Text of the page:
highly reprehensible for not exertion Mr. Fox in Rinaldo played with con. them on an occasion so peculiarly Pin siderable spirit and some effect. We peras this ; but if she does not, and a have frequen:ly remarked that this gen this outery about “ domestic vitae tleman sutters from the hurry of his and unrivalled talent” is empts preses peroration of a long, no matter how elo- it is to be hoped her laureats the net til the conclusion is made, in the most ment that the mouth of man can utter. tenuity, and one more We do not mean to ridicule what is nex's pipe will surely burst it. mo fault of Mr. F. the natural impedi. ment to his utterance : but to recom. idies to this confusion. already made, and successfully too, to and forcible ; he may be so at all times, very far from pleasing. by taking a little more time to be so. The other gentlemen having little to
Mrs. Dickenson, supported the do, ought to have done much better : had no action that had either foreca
of Isabella in her usual manner. they certainly seemed to endeavour by doing ill to give an importance to their propriety,
and uttered no word that way business which it does not deserve, and
either understood or heard in this effort were alone successful.
AND ORIGINAL REMARKS.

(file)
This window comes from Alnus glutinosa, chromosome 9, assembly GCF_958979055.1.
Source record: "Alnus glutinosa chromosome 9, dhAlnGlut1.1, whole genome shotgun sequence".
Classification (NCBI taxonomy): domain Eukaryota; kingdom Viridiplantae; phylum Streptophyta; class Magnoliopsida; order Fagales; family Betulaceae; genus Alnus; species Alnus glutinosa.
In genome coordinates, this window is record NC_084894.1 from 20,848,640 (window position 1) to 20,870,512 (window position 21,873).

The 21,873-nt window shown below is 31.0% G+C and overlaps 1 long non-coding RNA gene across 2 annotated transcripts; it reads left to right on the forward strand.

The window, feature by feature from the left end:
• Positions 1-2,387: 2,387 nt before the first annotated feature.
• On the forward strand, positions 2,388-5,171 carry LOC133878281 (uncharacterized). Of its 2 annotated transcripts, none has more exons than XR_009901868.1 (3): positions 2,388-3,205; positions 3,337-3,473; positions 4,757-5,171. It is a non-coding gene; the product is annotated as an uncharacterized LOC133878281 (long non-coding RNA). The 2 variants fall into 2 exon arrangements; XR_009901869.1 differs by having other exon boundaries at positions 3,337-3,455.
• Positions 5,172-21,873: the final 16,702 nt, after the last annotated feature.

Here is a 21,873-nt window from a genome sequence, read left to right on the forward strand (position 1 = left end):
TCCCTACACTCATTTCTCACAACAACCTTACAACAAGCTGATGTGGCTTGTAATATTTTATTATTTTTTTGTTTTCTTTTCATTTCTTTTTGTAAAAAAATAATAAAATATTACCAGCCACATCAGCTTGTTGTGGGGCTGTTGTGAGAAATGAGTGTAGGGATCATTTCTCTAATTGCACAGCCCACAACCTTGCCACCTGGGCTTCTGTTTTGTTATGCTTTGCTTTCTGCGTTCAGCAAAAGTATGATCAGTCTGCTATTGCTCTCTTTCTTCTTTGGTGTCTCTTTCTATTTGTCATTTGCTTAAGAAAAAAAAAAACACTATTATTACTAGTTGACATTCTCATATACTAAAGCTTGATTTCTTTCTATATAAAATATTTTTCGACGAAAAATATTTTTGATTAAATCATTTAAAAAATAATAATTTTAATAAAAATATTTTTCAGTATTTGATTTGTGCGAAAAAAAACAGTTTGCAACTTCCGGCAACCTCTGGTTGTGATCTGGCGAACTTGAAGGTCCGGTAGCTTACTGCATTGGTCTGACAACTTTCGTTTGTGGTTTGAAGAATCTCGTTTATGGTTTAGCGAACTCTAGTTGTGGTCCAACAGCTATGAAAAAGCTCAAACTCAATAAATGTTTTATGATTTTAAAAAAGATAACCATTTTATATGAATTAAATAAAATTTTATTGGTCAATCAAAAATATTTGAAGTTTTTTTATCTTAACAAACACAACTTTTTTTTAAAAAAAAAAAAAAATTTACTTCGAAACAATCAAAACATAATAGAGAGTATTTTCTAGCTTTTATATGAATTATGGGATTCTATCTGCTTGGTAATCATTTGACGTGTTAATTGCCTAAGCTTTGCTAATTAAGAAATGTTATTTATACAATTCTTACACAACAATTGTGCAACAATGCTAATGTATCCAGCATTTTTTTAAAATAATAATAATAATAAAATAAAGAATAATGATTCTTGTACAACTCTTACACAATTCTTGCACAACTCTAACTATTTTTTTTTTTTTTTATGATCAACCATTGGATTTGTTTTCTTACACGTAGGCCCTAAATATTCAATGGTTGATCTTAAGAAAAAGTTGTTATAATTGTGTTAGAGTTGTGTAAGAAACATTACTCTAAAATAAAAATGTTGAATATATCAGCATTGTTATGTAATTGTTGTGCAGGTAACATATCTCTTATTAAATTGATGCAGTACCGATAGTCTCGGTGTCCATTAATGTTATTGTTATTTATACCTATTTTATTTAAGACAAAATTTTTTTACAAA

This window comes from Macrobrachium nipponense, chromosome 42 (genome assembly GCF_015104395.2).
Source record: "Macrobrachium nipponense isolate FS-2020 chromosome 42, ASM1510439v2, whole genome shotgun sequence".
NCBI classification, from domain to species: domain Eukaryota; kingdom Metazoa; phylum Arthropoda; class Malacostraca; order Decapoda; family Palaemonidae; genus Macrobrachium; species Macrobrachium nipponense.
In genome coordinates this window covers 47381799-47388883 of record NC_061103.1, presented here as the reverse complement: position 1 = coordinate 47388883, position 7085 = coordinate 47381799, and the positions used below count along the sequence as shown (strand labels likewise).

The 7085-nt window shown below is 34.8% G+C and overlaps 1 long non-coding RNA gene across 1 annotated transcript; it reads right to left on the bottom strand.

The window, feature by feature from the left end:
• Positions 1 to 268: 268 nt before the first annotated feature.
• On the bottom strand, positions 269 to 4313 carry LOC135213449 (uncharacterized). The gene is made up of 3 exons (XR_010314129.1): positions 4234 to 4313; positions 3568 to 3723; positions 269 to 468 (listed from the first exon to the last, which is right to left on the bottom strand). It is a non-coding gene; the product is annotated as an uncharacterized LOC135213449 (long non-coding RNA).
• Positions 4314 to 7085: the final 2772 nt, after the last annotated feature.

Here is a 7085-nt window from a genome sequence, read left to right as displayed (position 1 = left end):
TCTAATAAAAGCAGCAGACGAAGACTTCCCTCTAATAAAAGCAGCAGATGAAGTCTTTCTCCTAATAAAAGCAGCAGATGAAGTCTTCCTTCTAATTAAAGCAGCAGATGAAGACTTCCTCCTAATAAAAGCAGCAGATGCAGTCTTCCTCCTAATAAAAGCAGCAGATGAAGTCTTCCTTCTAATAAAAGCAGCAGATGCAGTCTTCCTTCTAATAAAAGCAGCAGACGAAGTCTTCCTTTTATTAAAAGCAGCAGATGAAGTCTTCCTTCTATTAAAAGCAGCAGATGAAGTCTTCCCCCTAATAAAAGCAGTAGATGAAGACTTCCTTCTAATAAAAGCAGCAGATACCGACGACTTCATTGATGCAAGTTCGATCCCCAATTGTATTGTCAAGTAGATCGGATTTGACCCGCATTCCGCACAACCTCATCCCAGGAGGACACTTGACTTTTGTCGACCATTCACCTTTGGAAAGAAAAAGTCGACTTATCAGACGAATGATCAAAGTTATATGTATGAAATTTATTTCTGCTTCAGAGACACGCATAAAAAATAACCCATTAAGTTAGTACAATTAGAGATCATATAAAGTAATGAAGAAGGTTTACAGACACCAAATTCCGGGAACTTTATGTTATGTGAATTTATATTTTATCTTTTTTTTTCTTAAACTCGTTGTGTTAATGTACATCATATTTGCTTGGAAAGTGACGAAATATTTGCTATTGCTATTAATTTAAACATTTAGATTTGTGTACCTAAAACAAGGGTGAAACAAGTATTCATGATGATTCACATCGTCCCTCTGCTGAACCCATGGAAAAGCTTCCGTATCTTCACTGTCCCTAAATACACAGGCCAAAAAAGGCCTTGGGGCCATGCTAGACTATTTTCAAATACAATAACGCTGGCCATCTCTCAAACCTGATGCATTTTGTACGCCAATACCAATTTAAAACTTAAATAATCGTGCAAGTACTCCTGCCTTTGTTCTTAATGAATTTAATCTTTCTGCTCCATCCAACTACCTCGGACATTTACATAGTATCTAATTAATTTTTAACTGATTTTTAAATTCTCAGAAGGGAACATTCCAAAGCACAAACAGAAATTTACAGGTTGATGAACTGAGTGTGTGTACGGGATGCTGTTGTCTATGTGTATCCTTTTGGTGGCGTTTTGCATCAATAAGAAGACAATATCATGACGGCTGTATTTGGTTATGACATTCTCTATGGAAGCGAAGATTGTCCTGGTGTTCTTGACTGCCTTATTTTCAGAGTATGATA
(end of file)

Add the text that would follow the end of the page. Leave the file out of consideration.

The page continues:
DESULTORY SELECTIONS. visitor was the famous Vulture Hop.
kins, damned by Pope to everlasting
fame, in the lines A paragraph appeared not long When Hopkins dies, a thousand lights atsince in one of the luglish journals, The guretch, who, living, saved a candle’:
ter! of the following import : " A wo
end. man was cucked in the Thames, at I have been told, sir, says Hopkins, that Kingston in Surry, in a chair pre-you are better versed in the prudent served for that purpose, pursuant and necessary art of s ruing, than any to sentence on an indictment for man now living, and I therefore wait being a common scold.” This ap-art in which I used to think I excelled,
upon you for a lesson of frugality, an pears Soncthing like what in moul. but am told by all who know you that er language is called a lwar, and you are greatly my superior. And is formerly a 'ake in or a banter ; yet that all you come about, says Grey, it is certain that ducking was a pun- in the dark. So saying, he with great